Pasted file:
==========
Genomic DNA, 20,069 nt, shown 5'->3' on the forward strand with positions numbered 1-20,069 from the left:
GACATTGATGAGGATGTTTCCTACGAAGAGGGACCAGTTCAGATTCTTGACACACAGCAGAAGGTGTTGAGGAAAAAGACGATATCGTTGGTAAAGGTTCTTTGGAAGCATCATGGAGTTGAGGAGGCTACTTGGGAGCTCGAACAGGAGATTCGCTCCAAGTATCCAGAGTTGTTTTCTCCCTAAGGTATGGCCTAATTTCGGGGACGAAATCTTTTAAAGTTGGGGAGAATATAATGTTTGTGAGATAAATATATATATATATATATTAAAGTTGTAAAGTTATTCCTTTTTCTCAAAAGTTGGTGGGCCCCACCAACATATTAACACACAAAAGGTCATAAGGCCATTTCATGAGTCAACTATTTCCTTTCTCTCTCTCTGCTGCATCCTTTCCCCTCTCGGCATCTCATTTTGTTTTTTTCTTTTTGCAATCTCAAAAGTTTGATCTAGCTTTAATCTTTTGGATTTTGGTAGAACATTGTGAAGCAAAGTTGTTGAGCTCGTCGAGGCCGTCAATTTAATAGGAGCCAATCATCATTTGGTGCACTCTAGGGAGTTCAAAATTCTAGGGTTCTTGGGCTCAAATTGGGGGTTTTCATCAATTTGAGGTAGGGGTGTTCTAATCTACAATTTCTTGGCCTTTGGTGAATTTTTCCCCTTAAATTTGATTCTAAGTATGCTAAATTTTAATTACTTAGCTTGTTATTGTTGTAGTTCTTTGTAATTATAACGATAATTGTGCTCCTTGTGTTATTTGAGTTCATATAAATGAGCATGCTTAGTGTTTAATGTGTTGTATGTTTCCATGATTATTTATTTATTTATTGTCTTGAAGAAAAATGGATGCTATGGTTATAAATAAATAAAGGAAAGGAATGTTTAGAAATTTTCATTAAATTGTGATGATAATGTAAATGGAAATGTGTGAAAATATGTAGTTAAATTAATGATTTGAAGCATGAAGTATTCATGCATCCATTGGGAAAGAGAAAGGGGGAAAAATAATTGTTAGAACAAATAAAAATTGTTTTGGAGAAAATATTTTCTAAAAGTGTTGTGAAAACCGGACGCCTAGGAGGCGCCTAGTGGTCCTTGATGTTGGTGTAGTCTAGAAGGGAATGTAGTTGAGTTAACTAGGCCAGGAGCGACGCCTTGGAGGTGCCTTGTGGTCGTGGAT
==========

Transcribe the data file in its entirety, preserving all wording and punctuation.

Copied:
Genomic DNA, 20,069 nt, shown 5'->3' on the forward strand with positions numbered 1-20,069 from the left:
GACATTGATGAGGATGTTTCCTACGAAGAGGGACCAGTTCAGATTCTTGACACACAGCAGAAGGTGTTGAGGAAAAAGACGATATCGTTGGTAAAGGTTCTTTGGAAGCATCATGGAGTTGAGGAGGCTACTTGGGAGCTCGAACAGGAGATTCGCTCCAAGTATCCAGAGTTGTTTTCTCCCTAAGGTATGGCCTAATTTCGGGGACGAAATCTTTTAAAGTTGGGGAGAATATAATGTTTGTGAGATAAATATATATATATATATATTAAAGTTGTAAAGTTATTCCTTTTTCTCAAAAGTTGGTGGGCCCCACCAACATATTAACACACAAAAGGTCATAAGGCCATTTCATGAGTCAACTATTTCCTTTCTCTCTCTCTGCTGCATCCTTTCCCCTCTCGGCATCTCATTTTGTTTTTTTCTTTTTGCAATCTCAAAAGTTTGATCTAGCTTTAATCTTTTGGATTTTGGTAGAACATTGTGAAGCAAAGTTGTTGAGCTCGTCGAGGCCGTCAATTTAATAGGAGCCAATCATCATTTGGTGCACTCTAGGGAGTTCAAAATTCTAGGGTTCTTGGGCTCAAATTGGGGGTTTTCATCAATTTGAGGTAGGGGTGTTCTAATCTACAATTTCTTGGCCTTTGGTGAATTTTTCCCCTTAAATTTGATTCTAAGTATGCTAAATTTTAATTACTTAGCTTGTTATTGTTGTAGTTCTTTGTAATTATAACGATAATTGTGCTCCTTGTGTTATTTGAGTTCATATAAATGAGCATGCTTAGTGTTTAATGTGTTGTATGTTTCCATGATTATTTATTTATTTATTGTCTTGAAGAAAAATGGATGCTATGGTTATAAATAAATAAAGGAAAGGAATGTTTAGAAATTTTCATTAAATTGTGATGATAATGTAAATGGAAATGTGTGAAAATATGTAGTTAAATTAATGATTTGAAGCATGAAGTATTCATGCATCCATTGGGAAAGAGAAAGGGGGAAAAATAATTGTTAGAACAAATAAAAATTGTTTTGGAGAAAATATTTTCTAAAAGTGTTGTGAAAACCGGACGCCTAGGAGGCGCCTAGTGGTCCTTGATGTTGGTGTAGTCTAGAAGGGAATGTAGTTGAGTTAACTAGGCCAGGAGCGACGCCTTGGAGGTGCCTTGTGGTCGTGGAT